A Triumph of Man’s Ruin

Sheridan’s goal was to build a traditional and period correct 1960’s bobber.

WHEN I WAS a car nut, I was always into old American classics and hot rods, so when I transitioned over to bikes, naturally I was always going to be interested in the traditional styled choppers and bobbers, the kind you saw in the early 60’s.

I was lucky enough to pick up this Triumph chopper after a ton of money had been poured into it by the previous owner to freshen up the engine and brakes.

The bike was originally built back in the early 90’s by Splitpin from Triple Cycles in Bayswater for a customer who wanted a 70’s style chopper. It had a coffin gas tank, a horrible little angular seat and various other now out-of-style faux pas, but the bike was extremely well built and detailed, so in my view, it really only needed a bit of a make-over.

Unlike most Triumph choppers and bobbers which use a stock front frame loop with a hardtail rear bolted on, this one is running a custom frame which was fabricated over on the east coast, so proudly Australian made! The front half is a copy of the Triumph design but is a little shorter with a slight up-stretch and more rake in the neck, while the rear-end has been widened with the axle position stretched back six inches with two inches of drop. One of the more unique features is the BSA style loops at the rear-end and the neater more functional Harley style axle adjusters.

The engine is a December 1972 T140V which makes it one of the very first of the 750 cc engines to leave the factory, and is backed by a right-side-shift five-speed gearbox. As far as I know, the engine is stock internally, and is now running a pair of brand new Amal 930 carbies.

The ignition has been upgraded to a Microtech system with the battery eliminated entirely, as the only powered luxuries are a headlight and tailight. Obviously, this means the bike is kick start only, but it usually fires up on the second kick.

Body-wise, the only changes I made were to give the front fender the flick, ditch the horrible square tailights in favour of a single bullet style light, and swap the gas tank.

The new gas tank is a three-gallon dished tank from Indian Larry which I’d not seen used on a Triumph before. The dished in sides was more of a 70’s custom trick, but the short round shape along with the low tunnel and Frisco mounting makes it right at home on a 60’s style chop. Local frame builder, Tom Foster, helped out with new frame mounts to accommodate the tank swap.

Next was the seat which I always like to make a major focal point on my bikes. Hot rod and bike building guru, Ben Forster, helped me roll up a nice new curved seat pan which is very comfortable and keeps the seating position as low as possible. I had custom car king and graphic designer, Glenn John, design up the ‘Mans Ruin’ artwork for the seat (which is also the name of the bike), before sending the whole lot off to Port Macquarie in NSW to motorcycle seat trimming expert, Kansas Charley, for the hand-tooled leather trim.

Ryan Clayton from Custom Modifications in Malaga was responsible for the paint, and sprayed a perfect gloss black base before the very difficult and messy task of bombing the shaped areas with the massive coloured metal flake I supplied. I wanted a colour that I hadn’t seen before, something different and almost ugly, so when I found this olive/lime green colour called chartreuse in the colour charts, I was instantly hooked.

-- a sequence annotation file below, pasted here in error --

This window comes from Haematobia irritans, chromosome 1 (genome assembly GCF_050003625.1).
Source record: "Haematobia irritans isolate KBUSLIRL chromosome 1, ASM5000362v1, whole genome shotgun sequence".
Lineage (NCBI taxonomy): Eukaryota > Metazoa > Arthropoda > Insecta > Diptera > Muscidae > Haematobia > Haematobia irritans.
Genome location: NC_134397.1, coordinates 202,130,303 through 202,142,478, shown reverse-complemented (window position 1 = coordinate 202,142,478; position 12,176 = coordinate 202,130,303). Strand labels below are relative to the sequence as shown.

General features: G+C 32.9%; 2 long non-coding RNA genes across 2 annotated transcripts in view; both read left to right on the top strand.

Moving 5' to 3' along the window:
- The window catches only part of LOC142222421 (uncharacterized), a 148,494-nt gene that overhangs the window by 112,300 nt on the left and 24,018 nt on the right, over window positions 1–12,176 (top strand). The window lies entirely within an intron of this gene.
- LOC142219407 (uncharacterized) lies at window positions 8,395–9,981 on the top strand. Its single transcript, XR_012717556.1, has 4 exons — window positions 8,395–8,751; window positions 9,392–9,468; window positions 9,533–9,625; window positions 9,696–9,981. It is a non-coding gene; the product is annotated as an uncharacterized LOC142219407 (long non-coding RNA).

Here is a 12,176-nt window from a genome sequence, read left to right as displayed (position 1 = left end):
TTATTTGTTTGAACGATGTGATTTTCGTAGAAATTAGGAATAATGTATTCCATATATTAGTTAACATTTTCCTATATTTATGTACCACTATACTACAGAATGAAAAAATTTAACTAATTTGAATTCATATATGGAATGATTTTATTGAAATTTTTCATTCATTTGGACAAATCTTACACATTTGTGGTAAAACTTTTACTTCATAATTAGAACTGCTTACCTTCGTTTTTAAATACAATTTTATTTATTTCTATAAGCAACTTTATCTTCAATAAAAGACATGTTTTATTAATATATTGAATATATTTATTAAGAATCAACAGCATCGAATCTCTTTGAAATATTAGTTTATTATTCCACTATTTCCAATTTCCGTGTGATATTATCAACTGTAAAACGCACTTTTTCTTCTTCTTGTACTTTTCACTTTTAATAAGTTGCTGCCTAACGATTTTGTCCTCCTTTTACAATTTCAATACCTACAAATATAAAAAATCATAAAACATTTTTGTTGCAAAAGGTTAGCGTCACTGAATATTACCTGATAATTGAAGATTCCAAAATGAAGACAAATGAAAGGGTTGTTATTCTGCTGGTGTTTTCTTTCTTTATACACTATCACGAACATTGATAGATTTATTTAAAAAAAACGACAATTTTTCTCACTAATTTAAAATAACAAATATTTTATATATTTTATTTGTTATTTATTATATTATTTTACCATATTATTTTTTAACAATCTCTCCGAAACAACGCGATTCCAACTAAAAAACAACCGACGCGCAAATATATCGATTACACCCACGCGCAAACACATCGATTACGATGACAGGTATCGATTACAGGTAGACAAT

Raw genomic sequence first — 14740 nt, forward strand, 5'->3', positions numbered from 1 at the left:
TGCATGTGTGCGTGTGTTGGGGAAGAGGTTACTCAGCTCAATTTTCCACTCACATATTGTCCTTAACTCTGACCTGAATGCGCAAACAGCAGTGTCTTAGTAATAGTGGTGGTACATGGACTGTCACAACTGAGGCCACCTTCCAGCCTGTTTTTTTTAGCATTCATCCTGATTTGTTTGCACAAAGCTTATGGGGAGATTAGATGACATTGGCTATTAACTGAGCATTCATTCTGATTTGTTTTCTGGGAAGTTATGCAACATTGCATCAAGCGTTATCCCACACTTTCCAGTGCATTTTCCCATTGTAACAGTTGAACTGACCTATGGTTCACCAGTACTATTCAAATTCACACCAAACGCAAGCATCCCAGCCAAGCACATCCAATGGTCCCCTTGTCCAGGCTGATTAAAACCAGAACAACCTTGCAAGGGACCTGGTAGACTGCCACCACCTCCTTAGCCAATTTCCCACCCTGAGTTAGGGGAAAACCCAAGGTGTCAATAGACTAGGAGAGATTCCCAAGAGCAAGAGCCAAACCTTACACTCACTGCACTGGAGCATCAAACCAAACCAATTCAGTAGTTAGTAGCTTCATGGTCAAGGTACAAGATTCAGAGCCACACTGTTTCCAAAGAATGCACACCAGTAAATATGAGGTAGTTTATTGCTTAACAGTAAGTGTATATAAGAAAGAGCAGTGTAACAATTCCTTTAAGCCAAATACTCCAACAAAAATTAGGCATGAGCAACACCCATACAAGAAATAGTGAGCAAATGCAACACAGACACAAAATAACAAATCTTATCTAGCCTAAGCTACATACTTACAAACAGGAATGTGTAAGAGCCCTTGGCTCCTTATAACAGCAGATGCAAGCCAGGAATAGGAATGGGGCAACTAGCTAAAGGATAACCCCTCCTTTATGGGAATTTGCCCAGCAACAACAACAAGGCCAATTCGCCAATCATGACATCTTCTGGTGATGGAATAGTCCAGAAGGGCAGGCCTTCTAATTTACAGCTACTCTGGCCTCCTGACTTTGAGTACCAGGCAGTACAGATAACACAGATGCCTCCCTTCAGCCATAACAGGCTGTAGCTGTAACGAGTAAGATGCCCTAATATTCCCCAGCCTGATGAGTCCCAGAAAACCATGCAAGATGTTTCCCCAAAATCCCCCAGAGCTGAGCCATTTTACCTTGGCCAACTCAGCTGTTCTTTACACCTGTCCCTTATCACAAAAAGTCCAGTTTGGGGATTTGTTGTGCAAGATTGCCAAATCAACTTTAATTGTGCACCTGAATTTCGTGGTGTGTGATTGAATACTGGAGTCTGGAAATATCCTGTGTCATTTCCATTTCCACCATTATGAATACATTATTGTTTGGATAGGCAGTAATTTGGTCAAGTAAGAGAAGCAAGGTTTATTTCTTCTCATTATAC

As soon as the paint was dry, Tony Gatani (aka Von Kustard) cruised into the paint shop and laid down the fantastic pinstriping job on top of the gas tank before everything was buried in countless layers of clear.

While the paint was being taken care of, I had plenty of time to look at other details, so the stock front-end received new fork tubes and we added some rubber fork gaiters for both the period look and to protect the new fork seals.

Andy Brown of Palace Cycles welded up the new handlebars which we made by chopping up a few sets of old 7/8 inch handlebars I picked up from the wreckers for a few dollars.

The hydraulic hand controls for front brake and clutch are Brembo items with the fluids pumping through braided lines.

The wheels use stock Triumph hubs and disks, although the spokes are stainless. They were laced in by Spoke Wheel Services in Midvale back when the bike was first built, and again when I had them replace the dented and rusting rear rim. The front is a 19 x 2.5 inch rim wrapped in an Avon Speedmaster tyre, while the rear is a 16 x 3 inch Harley rim wearing a Shinko double white wall tyre, which are pretty much the tyres a chopper like this would have been running back in the day.

The bike rides like a champion — being so light it’s real fast, and being so low and narrow, the handling is sharp and you can squeeze and split between almost any gap which is prefect for blasting through crowded city streets.

I think I’ve achieved my goal of coming up with a traditional and period correct 60’s bobber although I admit that I still need to change the modern air filters for some aluminium velocity stacks to finish it off to the last detail. That minor oversight didn’t stop the judges at the Rockers Rumble from awarding the bike Top Traditional Chopper so I guess I’m on the right track.

I have to say a big thanks to all the guys who helped out, most of whom are local Perth hot rodders who freely offered their time and services: Ben, Tom, Glenn, Phil, Trevor, Gary, Craig, Tony, Ryan, Andy, Charles, and Todd from the Bike Garage in Wangara who sourced all the new parts I needed from the USA.

Words by Sheridan Brown; pics by Brian White

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